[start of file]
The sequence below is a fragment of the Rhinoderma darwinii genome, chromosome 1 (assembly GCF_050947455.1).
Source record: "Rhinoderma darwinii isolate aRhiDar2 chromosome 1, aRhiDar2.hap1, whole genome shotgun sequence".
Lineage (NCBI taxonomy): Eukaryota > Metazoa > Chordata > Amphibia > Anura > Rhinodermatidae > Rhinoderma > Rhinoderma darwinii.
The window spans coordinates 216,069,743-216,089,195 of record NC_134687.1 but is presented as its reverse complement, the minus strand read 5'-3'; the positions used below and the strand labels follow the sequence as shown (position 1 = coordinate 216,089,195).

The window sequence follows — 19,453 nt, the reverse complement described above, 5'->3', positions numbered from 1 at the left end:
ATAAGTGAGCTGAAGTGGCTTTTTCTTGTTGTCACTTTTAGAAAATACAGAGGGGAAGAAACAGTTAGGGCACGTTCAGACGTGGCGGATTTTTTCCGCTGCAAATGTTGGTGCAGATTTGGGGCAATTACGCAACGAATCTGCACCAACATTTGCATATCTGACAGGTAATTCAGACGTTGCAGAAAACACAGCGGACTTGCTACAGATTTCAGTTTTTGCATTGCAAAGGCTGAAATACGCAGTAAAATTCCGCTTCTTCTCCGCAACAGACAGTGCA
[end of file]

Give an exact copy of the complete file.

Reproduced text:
The sequence below is a fragment of the Rhinoderma darwinii genome, chromosome 1 (assembly GCF_050947455.1).
Source record: "Rhinoderma darwinii isolate aRhiDar2 chromosome 1, aRhiDar2.hap1, whole genome shotgun sequence".
Lineage (NCBI taxonomy): Eukaryota > Metazoa > Chordata > Amphibia > Anura > Rhinodermatidae > Rhinoderma > Rhinoderma darwinii.
The window spans coordinates 216,069,743-216,089,195 of record NC_134687.1 but is presented as its reverse complement, the minus strand read 5'-3'; the positions used below and the strand labels follow the sequence as shown (position 1 = coordinate 216,089,195).

The window sequence follows — 19,453 nt, the reverse complement described above, 5'->3', positions numbered from 1 at the left end:
ATAAGTGAGCTGAAGTGGCTTTTTCTTGTTGTCACTTTTAGAAAATACAGAGGGGAAGAAACAGTTAGGGCACGTTCAGACGTGGCGGATTTTTTCCGCTGCAAATGTTGGTGCAGATTTGGGGCAATTACGCAACGAATCTGCACCAACATTTGCATATCTGACAGGTAATTCAGACGTTGCAGAAAACACAGCGGACTTGCTACAGATTTCAGTTTTTGCATTGCAAAGGCTGAAATACGCAGTAAAATTCCGCTTCTTCTCCGCAACAGACAGTGCA